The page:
The Ethiopian Government expressed its plan to sell electric power to Gulf Countries by signing and agreement to launch feasibility study on Saturday.
The east African country with huge amount of renewable energy potential signed the deal with Gulf Electricity Interconnection Authority and International Energy Linking Organization (GEIDCO).
After signing the agreement on January 12, 2014, Water, Irrigation and Electricity Minister Engineer Sileshi Bekele said the interconnection of energy between countries, regions and continents is one of the most important ways to unite people for mutual benefit and economic prosperity.
In the past few years Ethiopia has been earning over a hundred million dollars annually by selling electricity to the neighboring countries Djibouti and the Sudan.
Construction of East Africa’s first high voltage direct current (HVDC) power line project is underway with a total cost estimate of $1 billion, the funding of which is obtained from Africa Development Bank.
Once the project concludes in 2019, electricity exchange between Ethiopia and Kenya is expected to begin. Meanwhile, it is not yet clear how feable it would be for the landlocked Ethiopia to connect with Gulf Countries.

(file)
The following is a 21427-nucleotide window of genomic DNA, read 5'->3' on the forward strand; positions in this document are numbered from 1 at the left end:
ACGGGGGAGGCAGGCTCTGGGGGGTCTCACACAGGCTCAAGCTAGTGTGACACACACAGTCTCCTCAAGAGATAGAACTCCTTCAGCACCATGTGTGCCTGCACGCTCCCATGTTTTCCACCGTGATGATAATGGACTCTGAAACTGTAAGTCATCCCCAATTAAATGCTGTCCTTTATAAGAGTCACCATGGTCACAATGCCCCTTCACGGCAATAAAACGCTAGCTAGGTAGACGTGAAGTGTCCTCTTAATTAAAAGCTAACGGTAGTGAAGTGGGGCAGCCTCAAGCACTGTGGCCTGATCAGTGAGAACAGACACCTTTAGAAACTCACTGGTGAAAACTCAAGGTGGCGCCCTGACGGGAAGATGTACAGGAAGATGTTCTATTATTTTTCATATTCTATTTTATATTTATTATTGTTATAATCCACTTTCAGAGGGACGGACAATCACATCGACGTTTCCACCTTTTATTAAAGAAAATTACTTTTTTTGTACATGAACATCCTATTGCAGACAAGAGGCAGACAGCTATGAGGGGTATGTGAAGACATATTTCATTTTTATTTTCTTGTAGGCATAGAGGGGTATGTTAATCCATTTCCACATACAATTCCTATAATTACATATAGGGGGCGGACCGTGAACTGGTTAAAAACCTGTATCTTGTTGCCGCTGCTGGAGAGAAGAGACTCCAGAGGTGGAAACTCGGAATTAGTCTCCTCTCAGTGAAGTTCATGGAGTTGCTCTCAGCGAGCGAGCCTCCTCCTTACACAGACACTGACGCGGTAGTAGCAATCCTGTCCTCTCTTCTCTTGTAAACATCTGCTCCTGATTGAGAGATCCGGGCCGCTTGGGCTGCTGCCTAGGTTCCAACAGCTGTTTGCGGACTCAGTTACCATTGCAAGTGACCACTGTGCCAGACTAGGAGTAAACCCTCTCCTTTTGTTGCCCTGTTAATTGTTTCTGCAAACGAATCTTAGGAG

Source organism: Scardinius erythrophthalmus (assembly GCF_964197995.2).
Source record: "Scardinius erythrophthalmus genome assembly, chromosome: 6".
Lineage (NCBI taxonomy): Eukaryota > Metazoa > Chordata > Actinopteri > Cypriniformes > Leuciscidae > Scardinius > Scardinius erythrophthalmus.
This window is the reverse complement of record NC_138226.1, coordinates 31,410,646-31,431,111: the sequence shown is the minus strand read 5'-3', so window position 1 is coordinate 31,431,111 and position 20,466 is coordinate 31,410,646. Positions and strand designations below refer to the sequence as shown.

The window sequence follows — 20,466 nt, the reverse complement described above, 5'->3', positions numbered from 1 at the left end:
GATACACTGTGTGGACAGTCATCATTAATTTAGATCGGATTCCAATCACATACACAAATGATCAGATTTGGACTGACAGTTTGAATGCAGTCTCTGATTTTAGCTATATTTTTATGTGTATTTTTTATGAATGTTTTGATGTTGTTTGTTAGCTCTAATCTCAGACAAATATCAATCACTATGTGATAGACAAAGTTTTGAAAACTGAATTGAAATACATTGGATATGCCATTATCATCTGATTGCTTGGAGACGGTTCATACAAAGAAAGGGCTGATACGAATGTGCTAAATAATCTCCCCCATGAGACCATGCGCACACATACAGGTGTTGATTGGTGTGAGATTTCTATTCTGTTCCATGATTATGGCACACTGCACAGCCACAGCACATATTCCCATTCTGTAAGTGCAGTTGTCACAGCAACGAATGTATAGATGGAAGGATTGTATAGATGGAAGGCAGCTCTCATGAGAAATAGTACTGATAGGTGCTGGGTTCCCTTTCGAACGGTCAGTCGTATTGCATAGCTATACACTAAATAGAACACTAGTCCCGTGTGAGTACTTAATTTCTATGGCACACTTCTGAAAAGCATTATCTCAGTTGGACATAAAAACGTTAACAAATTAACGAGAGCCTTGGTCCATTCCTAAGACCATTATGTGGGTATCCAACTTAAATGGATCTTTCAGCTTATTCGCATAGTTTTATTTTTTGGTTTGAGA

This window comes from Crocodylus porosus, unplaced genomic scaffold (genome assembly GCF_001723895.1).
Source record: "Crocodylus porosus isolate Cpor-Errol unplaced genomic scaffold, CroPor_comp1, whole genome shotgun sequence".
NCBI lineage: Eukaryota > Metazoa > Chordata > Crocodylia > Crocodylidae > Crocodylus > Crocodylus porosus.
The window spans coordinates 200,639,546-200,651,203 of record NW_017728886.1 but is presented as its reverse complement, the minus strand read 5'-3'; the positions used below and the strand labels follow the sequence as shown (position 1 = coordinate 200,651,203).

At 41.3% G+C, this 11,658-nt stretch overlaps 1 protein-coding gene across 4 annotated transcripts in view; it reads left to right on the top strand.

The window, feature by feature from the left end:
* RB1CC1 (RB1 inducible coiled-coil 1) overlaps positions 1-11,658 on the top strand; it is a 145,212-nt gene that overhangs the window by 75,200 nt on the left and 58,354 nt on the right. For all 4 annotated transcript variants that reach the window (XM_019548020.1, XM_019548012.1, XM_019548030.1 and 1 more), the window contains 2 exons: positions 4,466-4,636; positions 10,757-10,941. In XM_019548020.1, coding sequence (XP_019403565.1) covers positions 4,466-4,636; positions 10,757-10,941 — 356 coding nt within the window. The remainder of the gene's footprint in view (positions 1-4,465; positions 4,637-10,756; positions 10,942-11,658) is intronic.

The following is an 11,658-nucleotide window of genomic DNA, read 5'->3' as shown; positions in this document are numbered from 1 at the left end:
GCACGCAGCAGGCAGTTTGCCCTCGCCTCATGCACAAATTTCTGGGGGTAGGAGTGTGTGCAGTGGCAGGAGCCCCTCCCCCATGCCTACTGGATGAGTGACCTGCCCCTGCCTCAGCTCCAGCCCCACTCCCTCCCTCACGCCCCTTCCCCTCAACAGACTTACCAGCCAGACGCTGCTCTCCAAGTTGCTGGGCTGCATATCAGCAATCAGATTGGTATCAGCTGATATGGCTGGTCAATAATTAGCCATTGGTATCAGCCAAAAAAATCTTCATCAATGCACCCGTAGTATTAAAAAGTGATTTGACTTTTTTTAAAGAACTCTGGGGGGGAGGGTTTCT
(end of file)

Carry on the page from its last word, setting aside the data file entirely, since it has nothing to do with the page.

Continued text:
“The link with Ethiopia is part of the strategy approved by the board to contribute to the creation of electricity market and the promotion of electricity exchange.” said UAE Energy and Industry Undersecretary and member of the Board of Directors of the Gulf Electricity Interconnection Authority Matar Al Nayadi.
He pointed out that the linking projects aim to spare the Gulf Cooperation Council (GCC) electricity networks for any partial or total interruption by 100 percent by providing instantaneous support for the required power transmission via the electrical connection network directly.
The Gulf Electricity Interconnection project is one of the most important infrastructure projects approved by the leaders of the Gulf Cooperation Council (GCC) countries to enhance energy security and raise the level of reliability and safety of the Gulf electrical systems, according to Sabq-sa.com report.